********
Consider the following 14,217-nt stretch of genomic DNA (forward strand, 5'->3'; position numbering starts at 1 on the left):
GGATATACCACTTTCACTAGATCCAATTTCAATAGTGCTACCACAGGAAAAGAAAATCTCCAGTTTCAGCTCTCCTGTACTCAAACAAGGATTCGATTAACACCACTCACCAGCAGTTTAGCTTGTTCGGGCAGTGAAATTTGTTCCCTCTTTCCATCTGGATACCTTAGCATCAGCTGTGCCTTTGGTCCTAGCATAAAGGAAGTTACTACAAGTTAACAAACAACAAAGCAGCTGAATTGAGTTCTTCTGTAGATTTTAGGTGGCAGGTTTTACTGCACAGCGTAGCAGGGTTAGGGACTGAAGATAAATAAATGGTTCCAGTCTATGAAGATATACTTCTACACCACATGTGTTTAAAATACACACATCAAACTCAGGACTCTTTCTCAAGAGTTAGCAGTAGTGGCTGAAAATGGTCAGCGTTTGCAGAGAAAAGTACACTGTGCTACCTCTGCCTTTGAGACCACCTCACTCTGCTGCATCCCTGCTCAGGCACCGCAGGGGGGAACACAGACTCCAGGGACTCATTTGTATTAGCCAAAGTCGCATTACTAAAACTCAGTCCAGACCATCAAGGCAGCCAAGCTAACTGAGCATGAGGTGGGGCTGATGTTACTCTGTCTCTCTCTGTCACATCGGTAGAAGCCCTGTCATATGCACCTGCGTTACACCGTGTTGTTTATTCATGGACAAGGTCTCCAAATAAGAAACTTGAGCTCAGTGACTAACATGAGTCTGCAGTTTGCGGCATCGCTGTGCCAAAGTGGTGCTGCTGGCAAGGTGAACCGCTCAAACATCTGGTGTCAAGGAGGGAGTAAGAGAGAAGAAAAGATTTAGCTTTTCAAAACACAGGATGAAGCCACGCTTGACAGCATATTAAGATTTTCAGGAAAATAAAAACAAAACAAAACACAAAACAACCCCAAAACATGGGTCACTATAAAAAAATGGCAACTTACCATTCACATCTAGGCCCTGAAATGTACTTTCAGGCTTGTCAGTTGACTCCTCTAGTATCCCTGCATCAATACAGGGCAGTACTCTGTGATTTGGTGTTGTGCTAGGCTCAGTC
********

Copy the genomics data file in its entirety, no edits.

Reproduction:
Consider the following 14,217-nt stretch of genomic DNA (forward strand, 5'->3'; position numbering starts at 1 on the left):
GGATATACCACTTTCACTAGATCCAATTTCAATAGTGCTACCACAGGAAAAGAAAATCTCCAGTTTCAGCTCTCCTGTACTCAAACAAGGATTCGATTAACACCACTCACCAGCAGTTTAGCTTGTTCGGGCAGTGAAATTTGTTCCCTCTTTCCATCTGGATACCTTAGCATCAGCTGTGCCTTTGGTCCTAGCATAAAGGAAGTTACTACAAGTTAACAAACAACAAAGCAGCTGAATTGAGTTCTTCTGTAGATTTTAGGTGGCAGGTTTTACTGCACAGCGTAGCAGGGTTAGGGACTGAAGATAAATAAATGGTTCCAGTCTATGAAGATATACTTCTACACCACATGTGTTTAAAATACACACATCAAACTCAGGACTCTTTCTCAAGAGTTAGCAGTAGTGGCTGAAAATGGTCAGCGTTTGCAGAGAAAAGTACACTGTGCTACCTCTGCCTTTGAGACCACCTCACTCTGCTGCATCCCTGCTCAGGCACCGCAGGGGGGAACACAGACTCCAGGGACTCATTTGTATTAGCCAAAGTCGCATTACTAAAACTCAGTCCAGACCATCAAGGCAGCCAAGCTAACTGAGCATGAGGTGGGGCTGATGTTACTCTGTCTCTCTCTGTCACATCGGTAGAAGCCCTGTCATATGCACCTGCGTTACACCGTGTTGTTTATTCATGGACAAGGTCTCCAAATAAGAAACTTGAGCTCAGTGACTAACATGAGTCTGCAGTTTGCGGCATCGCTGTGCCAAAGTGGTGCTGCTGGCAAGGTGAACCGCTCAAACATCTGGTGTCAAGGAGGGAGTAAGAGAGAAGAAAAGATTTAGCTTTTCAAAACACAGGATGAAGCCACGCTTGACAGCATATTAAGATTTTCAGGAAAATAAAAACAAAACAAAACACAAAACAACCCCAAAACATGGGTCACTATAAAAAAATGGCAACTTACCATTCACATCTAGGCCCTGAAATGTACTTTCAGGCTTGTCAGTTGACTCCTCTAGTATCCCTGCATCAATACAGGGCAGTACTCTGTGATTTGGTGTTGTGCTAGGCTCAGTC